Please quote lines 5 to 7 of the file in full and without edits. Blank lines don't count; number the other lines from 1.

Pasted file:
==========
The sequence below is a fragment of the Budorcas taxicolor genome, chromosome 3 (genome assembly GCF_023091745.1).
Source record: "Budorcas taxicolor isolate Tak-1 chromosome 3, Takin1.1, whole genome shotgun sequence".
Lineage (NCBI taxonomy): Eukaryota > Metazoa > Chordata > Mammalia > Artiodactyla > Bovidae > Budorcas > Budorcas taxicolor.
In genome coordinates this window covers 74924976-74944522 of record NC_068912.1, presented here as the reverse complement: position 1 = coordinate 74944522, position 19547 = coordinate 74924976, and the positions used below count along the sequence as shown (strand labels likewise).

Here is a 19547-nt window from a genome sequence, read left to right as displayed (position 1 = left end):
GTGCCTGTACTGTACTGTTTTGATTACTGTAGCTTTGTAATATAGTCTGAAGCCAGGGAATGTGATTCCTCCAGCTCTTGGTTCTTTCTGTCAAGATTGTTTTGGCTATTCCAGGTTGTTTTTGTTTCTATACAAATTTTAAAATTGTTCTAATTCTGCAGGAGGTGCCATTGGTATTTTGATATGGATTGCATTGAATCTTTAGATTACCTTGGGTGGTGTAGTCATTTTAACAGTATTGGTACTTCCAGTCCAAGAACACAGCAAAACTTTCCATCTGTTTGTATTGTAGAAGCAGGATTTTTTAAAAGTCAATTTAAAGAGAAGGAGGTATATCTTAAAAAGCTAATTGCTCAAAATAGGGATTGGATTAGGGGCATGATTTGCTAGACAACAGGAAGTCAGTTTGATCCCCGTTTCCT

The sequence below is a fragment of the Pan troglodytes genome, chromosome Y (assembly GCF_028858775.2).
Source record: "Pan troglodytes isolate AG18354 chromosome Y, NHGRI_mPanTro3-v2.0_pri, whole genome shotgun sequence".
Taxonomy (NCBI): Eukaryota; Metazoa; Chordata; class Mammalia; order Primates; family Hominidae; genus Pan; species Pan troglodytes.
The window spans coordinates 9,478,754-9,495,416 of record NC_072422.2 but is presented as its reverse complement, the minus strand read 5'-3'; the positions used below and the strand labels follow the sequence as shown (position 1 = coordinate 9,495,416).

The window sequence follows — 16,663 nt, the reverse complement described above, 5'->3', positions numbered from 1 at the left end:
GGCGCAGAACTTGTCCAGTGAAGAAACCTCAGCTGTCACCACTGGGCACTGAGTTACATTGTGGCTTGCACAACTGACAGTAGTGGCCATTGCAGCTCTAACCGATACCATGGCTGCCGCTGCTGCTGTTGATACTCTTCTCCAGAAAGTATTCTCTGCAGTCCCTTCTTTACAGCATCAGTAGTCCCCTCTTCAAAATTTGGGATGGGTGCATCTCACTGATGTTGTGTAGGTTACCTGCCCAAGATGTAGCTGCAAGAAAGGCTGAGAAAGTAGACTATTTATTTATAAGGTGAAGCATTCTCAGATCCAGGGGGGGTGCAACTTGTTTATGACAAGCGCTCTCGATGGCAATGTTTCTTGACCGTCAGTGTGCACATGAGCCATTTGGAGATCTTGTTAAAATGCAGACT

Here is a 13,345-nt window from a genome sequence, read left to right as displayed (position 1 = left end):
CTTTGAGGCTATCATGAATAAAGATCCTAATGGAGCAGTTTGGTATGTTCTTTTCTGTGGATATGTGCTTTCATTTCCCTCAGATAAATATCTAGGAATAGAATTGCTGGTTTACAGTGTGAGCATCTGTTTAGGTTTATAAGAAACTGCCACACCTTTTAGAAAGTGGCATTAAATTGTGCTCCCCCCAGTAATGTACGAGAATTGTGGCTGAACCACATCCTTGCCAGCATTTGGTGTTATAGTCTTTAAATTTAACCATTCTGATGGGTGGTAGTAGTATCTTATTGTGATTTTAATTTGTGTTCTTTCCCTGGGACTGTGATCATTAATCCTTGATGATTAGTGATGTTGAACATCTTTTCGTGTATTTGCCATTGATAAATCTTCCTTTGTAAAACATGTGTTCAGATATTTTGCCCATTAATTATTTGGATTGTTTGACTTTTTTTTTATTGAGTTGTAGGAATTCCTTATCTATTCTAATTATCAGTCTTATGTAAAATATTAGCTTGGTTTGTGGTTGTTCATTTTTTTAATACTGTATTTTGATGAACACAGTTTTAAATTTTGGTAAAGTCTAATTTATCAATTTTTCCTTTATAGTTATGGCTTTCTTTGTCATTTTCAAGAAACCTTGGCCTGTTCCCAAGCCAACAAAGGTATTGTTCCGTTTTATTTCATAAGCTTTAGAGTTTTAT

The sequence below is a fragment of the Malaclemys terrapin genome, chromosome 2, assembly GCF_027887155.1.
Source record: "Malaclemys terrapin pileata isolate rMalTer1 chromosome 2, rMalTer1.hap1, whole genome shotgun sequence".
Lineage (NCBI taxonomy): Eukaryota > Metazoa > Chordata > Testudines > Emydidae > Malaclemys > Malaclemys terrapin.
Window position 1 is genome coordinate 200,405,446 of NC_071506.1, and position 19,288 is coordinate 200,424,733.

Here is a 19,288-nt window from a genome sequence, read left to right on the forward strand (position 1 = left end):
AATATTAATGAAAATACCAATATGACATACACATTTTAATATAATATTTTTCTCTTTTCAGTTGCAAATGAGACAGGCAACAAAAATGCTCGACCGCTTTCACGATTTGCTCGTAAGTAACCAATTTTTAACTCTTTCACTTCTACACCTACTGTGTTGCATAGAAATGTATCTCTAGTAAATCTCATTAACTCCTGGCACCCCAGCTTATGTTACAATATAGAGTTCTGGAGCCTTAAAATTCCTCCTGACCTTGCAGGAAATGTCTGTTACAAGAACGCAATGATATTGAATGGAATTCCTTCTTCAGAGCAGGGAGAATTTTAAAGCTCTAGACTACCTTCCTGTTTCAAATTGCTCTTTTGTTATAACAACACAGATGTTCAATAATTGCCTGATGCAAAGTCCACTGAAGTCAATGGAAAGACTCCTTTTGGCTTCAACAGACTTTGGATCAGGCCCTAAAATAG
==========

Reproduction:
Here is a 19547-nt window from a genome sequence, read left to right as displayed (position 1 = left end):
GTGCCTGTACTGTACTGTTTTGATTACTGTAGCTTTGTAATATAGTCTGAAGCCAGGGAATGTGATTCCTCCAGCTCTTGGTTCTTTCTGTCAAGATTGTTTTGGCTATTCCAGGTTGTTTTTGTTTCTATACAAATTTTAAAATTGTTCTAATTCTGCAGGAGGTGCCATTGGTATTTTGATATGGATTGCATTGAATCTTTAGATTACCTTGGGTGGTGTAGTCATTTTAACAGTATTGGTACTTCCAGTCCAAGAACACAGCAAAACTTTCCATCTGTTTGTATTGTAGAAGCAGGATTTTTTAAAAGTCAATTTAAAGAGAAGGAGGTATATCTTAAAAAGCTAATTGCTCAAAATAGGGATTGGATTAGGGGCATGATTTGCTAGACAACAGGAAGTCAGTTTGATCCCCGTTTCCT

The sequence below is a fragment of the Pan troglodytes genome, chromosome Y (assembly GCF_028858775.2).